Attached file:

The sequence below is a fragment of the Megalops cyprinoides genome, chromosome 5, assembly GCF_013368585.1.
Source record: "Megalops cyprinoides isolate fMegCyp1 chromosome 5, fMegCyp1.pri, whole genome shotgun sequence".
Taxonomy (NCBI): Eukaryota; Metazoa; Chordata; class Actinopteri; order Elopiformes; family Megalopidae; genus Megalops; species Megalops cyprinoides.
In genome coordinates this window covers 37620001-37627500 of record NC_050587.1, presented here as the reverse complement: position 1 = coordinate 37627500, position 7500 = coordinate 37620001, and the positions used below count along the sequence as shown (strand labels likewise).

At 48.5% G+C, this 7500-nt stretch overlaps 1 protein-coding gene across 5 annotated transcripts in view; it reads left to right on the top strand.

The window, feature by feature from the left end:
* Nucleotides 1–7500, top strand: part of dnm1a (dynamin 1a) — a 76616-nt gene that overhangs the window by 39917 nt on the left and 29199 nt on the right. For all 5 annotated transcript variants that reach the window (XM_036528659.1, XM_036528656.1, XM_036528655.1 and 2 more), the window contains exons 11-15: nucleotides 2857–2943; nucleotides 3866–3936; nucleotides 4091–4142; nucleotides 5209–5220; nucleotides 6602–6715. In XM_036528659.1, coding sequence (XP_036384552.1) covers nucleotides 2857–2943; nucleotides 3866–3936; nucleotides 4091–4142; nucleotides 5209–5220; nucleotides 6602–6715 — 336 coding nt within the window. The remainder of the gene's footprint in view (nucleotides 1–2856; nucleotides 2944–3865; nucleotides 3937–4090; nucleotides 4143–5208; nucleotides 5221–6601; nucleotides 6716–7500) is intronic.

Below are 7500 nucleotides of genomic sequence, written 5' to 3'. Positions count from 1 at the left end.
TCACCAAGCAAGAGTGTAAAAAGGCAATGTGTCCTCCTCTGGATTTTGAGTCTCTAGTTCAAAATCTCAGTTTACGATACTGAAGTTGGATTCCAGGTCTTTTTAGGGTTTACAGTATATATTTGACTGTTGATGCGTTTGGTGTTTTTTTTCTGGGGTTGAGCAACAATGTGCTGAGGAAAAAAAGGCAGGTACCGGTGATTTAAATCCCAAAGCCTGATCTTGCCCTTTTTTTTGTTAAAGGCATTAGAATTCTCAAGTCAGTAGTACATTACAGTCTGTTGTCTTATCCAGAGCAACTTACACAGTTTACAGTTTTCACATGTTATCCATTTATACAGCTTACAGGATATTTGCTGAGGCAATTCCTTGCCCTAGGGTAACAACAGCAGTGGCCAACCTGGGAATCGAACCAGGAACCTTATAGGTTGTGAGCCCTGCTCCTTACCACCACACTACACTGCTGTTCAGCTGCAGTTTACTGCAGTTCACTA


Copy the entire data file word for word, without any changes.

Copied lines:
The sequence below is a fragment of the Megalops cyprinoides genome, chromosome 5, assembly GCF_013368585.1.
Source record: "Megalops cyprinoides isolate fMegCyp1 chromosome 5, fMegCyp1.pri, whole genome shotgun sequence".
Taxonomy (NCBI): Eukaryota; Metazoa; Chordata; class Actinopteri; order Elopiformes; family Megalopidae; genus Megalops; species Megalops cyprinoides.
In genome coordinates this window covers 37620001-37627500 of record NC_050587.1, presented here as the reverse complement: position 1 = coordinate 37627500, position 7500 = coordinate 37620001, and the positions used below count along the sequence as shown (strand labels likewise).

At 48.5% G+C, this 7500-nt stretch overlaps 1 protein-coding gene across 5 annotated transcripts in view; it reads left to right on the top strand.

The window, feature by feature from the left end:
* Nucleotides 1–7500, top strand: part of dnm1a (dynamin 1a) — a 76616-nt gene that overhangs the window by 39917 nt on the left and 29199 nt on the right. For all 5 annotated transcript variants that reach the window (XM_036528659.1, XM_036528656.1, XM_036528655.1 and 2 more), the window contains exons 11-15: nucleotides 2857–2943; nucleotides 3866–3936; nucleotides 4091–4142; nucleotides 5209–5220; nucleotides 6602–6715. In XM_036528659.1, coding sequence (XP_036384552.1) covers nucleotides 2857–2943; nucleotides 3866–3936; nucleotides 4091–4142; nucleotides 5209–5220; nucleotides 6602–6715 — 336 coding nt within the window. The remainder of the gene's footprint in view (nucleotides 1–2856; nucleotides 2944–3865; nucleotides 3937–4090; nucleotides 4143–5208; nucleotides 5221–6601; nucleotides 6716–7500) is intronic.

Below are 7500 nucleotides of genomic sequence, written 5' to 3'. Positions count from 1 at the left end.
TCACCAAGCAAGAGTGTAAAAAGGCAATGTGTCCTCCTCTGGATTTTGAGTCTCTAGTTCAAAATCTCAGTTTACGATACTGAAGTTGGATTCCAGGTCTTTTTAGGGTTTACAGTATATATTTGACTGTTGATGCGTTTGGTGTTTTTTTTCTGGGGTTGAGCAACAATGTGCTGAGGAAAAAAAGGCAGGTACCGGTGATTTAAATCCCAAAGCCTGATCTTGCCCTTTTTTTTGTTAAAGGCATTAGAATTCTCAAGTCAGTAGTACATTACAGTCTGTTGTCTTATCCAGAGCAACTTACACAGTTTACAGTTTTCACATGTTATCCATTTATACAGCTTACAGGATATTTGCTGAGGCAATTCCTTGCCCTAGGGTAACAACAGCAGTGGCCAACCTGGGAATCGAACCAGGAACCTTATAGGTTGTGAGCCCTGCTCCTTACCACCACACTACACTGCTGTTCAGCTGCAGTTTACTGCAGTTCACTA